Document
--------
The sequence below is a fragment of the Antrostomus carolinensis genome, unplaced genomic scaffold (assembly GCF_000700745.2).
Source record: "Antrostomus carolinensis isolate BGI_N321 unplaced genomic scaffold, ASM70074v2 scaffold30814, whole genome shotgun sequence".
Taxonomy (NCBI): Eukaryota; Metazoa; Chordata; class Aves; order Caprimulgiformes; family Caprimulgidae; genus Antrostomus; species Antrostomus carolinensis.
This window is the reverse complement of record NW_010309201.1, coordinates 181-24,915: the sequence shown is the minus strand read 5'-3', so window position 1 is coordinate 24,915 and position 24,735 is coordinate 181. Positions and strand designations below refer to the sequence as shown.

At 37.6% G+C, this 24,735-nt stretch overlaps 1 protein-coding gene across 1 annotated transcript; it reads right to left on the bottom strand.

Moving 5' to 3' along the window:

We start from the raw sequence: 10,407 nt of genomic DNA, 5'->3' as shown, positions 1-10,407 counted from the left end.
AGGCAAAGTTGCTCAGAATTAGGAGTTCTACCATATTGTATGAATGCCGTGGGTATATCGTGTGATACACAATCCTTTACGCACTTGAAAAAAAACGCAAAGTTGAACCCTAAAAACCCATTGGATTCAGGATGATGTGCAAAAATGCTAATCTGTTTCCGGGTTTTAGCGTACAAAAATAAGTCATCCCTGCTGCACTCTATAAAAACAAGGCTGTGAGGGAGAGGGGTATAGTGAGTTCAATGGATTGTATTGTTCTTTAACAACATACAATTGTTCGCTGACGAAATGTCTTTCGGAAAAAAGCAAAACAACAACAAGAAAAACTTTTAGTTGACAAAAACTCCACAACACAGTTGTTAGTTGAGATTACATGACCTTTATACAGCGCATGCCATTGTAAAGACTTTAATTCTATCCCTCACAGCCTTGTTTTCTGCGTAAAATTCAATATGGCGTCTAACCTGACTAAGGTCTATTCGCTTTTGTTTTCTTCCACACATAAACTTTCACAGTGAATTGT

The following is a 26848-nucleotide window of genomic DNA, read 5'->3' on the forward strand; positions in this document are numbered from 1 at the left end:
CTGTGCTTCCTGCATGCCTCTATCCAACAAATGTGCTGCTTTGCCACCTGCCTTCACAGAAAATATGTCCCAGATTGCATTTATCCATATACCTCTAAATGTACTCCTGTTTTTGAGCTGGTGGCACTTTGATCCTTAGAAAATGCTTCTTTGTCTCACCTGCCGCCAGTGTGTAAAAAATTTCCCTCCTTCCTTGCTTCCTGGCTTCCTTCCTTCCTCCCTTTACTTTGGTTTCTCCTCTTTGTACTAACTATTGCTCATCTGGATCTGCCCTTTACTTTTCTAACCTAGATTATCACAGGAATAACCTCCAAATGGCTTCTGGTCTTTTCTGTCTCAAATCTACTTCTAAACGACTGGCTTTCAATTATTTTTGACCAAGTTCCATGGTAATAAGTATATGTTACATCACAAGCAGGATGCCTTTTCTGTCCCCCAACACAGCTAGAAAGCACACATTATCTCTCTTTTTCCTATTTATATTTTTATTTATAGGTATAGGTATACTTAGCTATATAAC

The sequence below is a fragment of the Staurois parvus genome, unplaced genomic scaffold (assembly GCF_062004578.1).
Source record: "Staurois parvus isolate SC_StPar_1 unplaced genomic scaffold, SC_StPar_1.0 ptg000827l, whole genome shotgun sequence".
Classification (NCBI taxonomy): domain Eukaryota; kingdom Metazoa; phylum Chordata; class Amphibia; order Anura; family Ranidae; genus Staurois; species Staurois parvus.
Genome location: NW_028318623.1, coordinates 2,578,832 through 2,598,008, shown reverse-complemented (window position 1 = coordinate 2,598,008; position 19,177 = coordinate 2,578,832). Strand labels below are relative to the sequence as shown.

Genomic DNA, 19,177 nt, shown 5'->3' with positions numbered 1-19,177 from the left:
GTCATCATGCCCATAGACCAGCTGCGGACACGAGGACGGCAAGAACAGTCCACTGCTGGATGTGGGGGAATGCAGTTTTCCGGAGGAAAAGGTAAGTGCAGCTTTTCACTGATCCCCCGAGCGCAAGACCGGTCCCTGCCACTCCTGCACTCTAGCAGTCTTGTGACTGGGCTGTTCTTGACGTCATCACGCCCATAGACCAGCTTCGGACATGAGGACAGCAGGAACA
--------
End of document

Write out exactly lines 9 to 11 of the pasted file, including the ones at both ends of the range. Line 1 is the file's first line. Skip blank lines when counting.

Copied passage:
The following is a 26848-nucleotide window of genomic DNA, read 5'->3' on the forward strand; positions in this document are numbered from 1 at the left end:
CTGTGCTTCCTGCATGCCTCTATCCAACAAATGTGCTGCTTTGCCACCTGCCTTCACAGAAAATATGTCCCAGATTGCATTTATCCATATACCTCTAAATGTACTCCTGTTTTTGAGCTGGTGGCACTTTGATCCTTAGAAAATGCTTCTTTGTCTCACCTGCCGCCAGTGTGTAAAAAATTTCCCTCCTTCCTTGCTTCCTGGCTTCCTTCCTTCCTCCCTTTACTTTGGTTTCTCCTCTTTGTACTAACTATTGCTCATCTGGATCTGCCCTTTACTTTTCTAACCTAGATTATCACAGGAATAACCTCCAAATGGCTTCTGGTCTTTTCTGTCTCAAATCTACTTCTAAACGACTGGCTTTCAATTATTTTTGACCAAGTTCCATGGTAATAAGTATATGTTACATCACAAGCAGGATGCCTTTTCTGTCCCCCAACACAGCTAGAAAGCACACATTATCTCTCTTTTTCCTATTTATATTTTTATTTATAGGTATAGGTATACTTAGCTATATAAC

The sequence below is a fragment of the Staurois parvus genome, unplaced genomic scaffold (assembly GCF_062004578.1).